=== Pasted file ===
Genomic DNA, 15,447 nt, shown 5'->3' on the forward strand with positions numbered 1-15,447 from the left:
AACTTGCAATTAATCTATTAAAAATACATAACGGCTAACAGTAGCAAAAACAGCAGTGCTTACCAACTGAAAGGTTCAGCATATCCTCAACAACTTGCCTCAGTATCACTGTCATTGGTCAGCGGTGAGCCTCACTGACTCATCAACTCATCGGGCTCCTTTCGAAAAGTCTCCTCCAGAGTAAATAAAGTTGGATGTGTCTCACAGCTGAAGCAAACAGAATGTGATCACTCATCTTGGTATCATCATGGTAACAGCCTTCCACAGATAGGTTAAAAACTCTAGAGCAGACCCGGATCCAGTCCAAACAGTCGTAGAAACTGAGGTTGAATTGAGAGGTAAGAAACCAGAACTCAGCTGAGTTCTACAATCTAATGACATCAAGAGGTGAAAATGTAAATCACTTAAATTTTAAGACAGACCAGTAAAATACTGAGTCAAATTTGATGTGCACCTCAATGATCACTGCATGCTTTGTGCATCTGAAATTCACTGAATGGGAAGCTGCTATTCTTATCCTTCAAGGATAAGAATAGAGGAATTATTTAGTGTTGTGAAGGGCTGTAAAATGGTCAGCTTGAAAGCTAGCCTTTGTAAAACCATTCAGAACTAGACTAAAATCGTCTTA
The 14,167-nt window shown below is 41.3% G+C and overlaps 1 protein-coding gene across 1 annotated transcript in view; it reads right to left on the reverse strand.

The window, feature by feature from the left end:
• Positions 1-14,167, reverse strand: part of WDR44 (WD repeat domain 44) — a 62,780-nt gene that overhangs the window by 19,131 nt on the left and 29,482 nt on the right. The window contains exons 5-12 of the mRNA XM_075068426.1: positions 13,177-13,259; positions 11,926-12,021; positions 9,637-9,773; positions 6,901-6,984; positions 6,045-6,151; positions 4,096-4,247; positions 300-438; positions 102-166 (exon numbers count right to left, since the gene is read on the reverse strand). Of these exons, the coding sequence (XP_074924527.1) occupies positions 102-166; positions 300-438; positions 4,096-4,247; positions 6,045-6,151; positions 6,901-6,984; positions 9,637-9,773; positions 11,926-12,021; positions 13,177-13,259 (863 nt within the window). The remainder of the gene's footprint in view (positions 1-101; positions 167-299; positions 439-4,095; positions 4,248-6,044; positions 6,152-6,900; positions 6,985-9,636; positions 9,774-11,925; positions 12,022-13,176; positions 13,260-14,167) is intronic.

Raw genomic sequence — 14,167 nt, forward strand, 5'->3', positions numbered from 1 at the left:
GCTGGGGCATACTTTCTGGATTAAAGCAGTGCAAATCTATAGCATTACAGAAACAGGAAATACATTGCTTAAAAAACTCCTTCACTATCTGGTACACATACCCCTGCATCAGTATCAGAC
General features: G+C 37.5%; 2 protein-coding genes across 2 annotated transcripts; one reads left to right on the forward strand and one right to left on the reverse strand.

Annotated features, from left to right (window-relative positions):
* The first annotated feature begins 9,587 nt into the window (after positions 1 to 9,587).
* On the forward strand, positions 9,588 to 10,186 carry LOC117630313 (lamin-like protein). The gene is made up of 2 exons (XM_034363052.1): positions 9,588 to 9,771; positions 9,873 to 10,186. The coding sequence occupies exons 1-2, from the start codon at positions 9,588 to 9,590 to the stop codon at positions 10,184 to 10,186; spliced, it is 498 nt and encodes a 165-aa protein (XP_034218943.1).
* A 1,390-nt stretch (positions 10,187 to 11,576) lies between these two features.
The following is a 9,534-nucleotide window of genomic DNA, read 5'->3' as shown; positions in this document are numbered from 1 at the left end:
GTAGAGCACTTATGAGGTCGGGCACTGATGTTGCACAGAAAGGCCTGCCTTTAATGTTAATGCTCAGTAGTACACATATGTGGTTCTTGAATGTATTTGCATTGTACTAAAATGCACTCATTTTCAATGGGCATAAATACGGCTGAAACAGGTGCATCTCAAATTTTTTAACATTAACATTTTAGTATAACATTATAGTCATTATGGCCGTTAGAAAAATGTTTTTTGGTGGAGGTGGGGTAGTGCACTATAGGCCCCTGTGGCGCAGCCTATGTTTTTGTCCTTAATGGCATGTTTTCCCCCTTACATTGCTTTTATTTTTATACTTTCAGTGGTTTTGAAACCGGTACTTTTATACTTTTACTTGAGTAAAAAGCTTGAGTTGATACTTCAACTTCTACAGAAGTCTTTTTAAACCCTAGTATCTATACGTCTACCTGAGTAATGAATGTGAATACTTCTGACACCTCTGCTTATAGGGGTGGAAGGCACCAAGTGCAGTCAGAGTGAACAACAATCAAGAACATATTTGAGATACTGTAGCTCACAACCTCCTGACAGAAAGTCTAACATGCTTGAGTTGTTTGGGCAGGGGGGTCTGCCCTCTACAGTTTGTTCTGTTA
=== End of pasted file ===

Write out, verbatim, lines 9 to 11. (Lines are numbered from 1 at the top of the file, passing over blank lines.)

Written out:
Annotated features, from left to right (window-relative positions):
* The first annotated feature begins 9,587 nt into the window (after positions 1 to 9,587).
* On the forward strand, positions 9,588 to 10,186 carry LOC117630313 (lamin-like protein). The gene is made up of 2 exons (XM_034363052.1): positions 9,588 to 9,771; positions 9,873 to 10,186. The coding sequence occupies exons 1-2, from the start codon at positions 9,588 to 9,590 to the stop codon at positions 10,184 to 10,186; spliced, it is 498 nt and encodes a 165-aa protein (XP_034218943.1).